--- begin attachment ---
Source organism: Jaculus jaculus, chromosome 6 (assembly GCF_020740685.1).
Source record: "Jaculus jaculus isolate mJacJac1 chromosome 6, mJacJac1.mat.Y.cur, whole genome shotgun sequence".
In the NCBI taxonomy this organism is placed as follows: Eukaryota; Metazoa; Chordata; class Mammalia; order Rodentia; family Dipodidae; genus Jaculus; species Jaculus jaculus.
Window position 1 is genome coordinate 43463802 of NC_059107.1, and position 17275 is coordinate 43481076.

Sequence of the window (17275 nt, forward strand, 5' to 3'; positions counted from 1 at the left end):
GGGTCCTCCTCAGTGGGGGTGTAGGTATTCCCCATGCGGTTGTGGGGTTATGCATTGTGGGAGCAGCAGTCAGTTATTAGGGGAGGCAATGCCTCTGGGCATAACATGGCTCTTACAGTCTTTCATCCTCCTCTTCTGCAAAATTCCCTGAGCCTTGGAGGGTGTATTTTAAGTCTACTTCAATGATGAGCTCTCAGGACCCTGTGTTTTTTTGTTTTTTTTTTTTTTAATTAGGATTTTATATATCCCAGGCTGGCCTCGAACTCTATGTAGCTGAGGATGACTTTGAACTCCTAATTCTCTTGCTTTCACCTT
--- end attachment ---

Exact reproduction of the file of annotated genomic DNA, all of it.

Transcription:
Source organism: Jaculus jaculus, chromosome 6 (assembly GCF_020740685.1).
Source record: "Jaculus jaculus isolate mJacJac1 chromosome 6, mJacJac1.mat.Y.cur, whole genome shotgun sequence".
In the NCBI taxonomy this organism is placed as follows: Eukaryota; Metazoa; Chordata; class Mammalia; order Rodentia; family Dipodidae; genus Jaculus; species Jaculus jaculus.
Window position 1 is genome coordinate 43463802 of NC_059107.1, and position 17275 is coordinate 43481076.

Sequence of the window (17275 nt, forward strand, 5' to 3'; positions counted from 1 at the left end):
GGGTCCTCCTCAGTGGGGGTGTAGGTATTCCCCATGCGGTTGTGGGGTTATGCATTGTGGGAGCAGCAGTCAGTTATTAGGGGAGGCAATGCCTCTGGGCATAACATGGCTCTTACAGTCTTTCATCCTCCTCTTCTGCAAAATTCCCTGAGCCTTGGAGGGTGTATTTTAAGTCTACTTCAATGATGAGCTCTCAGGACCCTGTGTTTTTTTGTTTTTTTTTTTTTTAATTAGGATTTTATATATCCCAGGCTGGCCTCGAACTCTATGTAGCTGAGGATGACTTTGAACTCCTAATTCTCTTGCTTTCACCTT